These consultants can be expected to do a good job and can be cost-effective. However, hiring consultants still leaves the client company without internal capabilities. The company may see the value of the good design work, but it will have to call the UX team back for each new project.
Some user experience design consultants try to transfer knowledge to the client organization. Following this practice does help company staff see that good UX practice makes a difference. Realistically, though, without training, standards, and tools, this approach leaves little behind that is useful over the long term.
Hiring New UX Staff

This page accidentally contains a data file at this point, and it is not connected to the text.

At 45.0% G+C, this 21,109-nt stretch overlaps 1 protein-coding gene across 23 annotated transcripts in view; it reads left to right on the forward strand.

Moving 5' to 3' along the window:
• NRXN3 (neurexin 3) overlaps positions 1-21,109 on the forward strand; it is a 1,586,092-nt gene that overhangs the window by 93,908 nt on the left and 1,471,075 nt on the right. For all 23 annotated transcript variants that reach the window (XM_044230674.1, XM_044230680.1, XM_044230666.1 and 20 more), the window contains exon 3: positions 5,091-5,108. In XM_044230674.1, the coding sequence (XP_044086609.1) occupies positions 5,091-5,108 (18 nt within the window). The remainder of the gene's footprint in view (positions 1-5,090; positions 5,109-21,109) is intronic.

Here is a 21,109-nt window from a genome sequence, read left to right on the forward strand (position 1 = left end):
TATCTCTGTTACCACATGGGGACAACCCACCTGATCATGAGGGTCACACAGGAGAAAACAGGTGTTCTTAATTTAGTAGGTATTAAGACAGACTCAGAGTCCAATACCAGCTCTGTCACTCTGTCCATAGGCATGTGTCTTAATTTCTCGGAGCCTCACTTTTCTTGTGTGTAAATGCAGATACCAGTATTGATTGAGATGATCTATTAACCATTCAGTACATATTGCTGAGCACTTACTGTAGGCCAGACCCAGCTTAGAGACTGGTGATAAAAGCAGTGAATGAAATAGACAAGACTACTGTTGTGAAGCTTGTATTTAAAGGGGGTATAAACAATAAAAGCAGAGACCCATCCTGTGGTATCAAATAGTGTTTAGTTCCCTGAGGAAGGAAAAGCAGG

With a clear understanding of the competitive value of user experience design work, managers sometimes make the substantial commitment of hiring UX staff. This is laudable but, unfortunately, it often fails. The manager may not be able to find or screen for experienced UX specialists. Some people looking for work in usability believe that experience on one project that involved UX qualifies them to be a user experience design specialist. In reality, becoming an effective UX practitioner takes an educational foundation (e.g., cognitive psychology), specific training in usability work (e.g., expert review, structural design), and a period of mentoring by a seasoned expert. After attaining a master’s degree in the field, it generally takes three to five years of mentored experience before totally independent work is advisable.